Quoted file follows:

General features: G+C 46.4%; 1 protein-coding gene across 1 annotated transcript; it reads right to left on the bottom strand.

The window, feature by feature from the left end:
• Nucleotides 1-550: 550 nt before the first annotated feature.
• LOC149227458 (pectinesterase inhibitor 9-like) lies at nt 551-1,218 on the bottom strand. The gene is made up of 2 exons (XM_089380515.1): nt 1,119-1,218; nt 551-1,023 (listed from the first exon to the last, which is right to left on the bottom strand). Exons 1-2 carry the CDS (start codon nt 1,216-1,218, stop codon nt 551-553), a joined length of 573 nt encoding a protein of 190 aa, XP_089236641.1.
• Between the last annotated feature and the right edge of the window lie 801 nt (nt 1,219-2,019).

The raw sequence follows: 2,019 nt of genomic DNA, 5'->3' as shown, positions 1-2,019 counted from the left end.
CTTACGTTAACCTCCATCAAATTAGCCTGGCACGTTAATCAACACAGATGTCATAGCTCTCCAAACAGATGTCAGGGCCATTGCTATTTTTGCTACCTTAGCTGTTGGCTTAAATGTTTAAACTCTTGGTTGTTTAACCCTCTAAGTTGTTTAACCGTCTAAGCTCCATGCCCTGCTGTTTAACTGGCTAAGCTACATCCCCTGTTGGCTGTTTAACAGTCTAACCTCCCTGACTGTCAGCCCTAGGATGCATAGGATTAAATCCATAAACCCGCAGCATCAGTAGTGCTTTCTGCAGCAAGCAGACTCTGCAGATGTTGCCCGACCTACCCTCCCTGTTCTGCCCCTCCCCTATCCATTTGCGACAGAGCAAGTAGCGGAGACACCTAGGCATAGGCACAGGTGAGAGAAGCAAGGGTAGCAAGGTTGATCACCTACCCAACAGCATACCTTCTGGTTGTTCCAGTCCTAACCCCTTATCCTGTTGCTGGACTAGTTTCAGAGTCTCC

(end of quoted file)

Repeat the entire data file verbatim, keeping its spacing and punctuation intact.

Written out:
General features: G+C 46.4%; 1 protein-coding gene across 1 annotated transcript; it reads right to left on the bottom strand.

The window, feature by feature from the left end:
• Nucleotides 1-550: 550 nt before the first annotated feature.
• LOC149227458 (pectinesterase inhibitor 9-like) lies at nt 551-1,218 on the bottom strand. The gene is made up of 2 exons (XM_089380515.1): nt 1,119-1,218; nt 551-1,023 (listed from the first exon to the last, which is right to left on the bottom strand). Exons 1-2 carry the CDS (start codon nt 1,216-1,218, stop codon nt 551-553), a joined length of 573 nt encoding a protein of 190 aa, XP_089236641.1.
• Between the last annotated feature and the right edge of the window lie 801 nt (nt 1,219-2,019).

The raw sequence follows: 2,019 nt of genomic DNA, 5'->3' as shown, positions 1-2,019 counted from the left end.
CTTACGTTAACCTCCATCAAATTAGCCTGGCACGTTAATCAACACAGATGTCATAGCTCTCCAAACAGATGTCAGGGCCATTGCTATTTTTGCTACCTTAGCTGTTGGCTTAAATGTTTAAACTCTTGGTTGTTTAACCCTCTAAGTTGTTTAACCGTCTAAGCTCCATGCCCTGCTGTTTAACTGGCTAAGCTACATCCCCTGTTGGCTGTTTAACAGTCTAACCTCCCTGACTGTCAGCCCTAGGATGCATAGGATTAAATCCATAAACCCGCAGCATCAGTAGTGCTTTCTGCAGCAAGCAGACTCTGCAGATGTTGCCCGACCTACCCTCCCTGTTCTGCCCCTCCCCTATCCATTTGCGACAGAGCAAGTAGCGGAGACACCTAGGCATAGGCACAGGTGAGAGAAGCAAGGGTAGCAAGGTTGATCACCTACCCAACAGCATACCTTCTGGTTGTTCCAGTCCTAACCCCTTATCCTGTTGCTGGACTAGTTTCAGAGTCTCC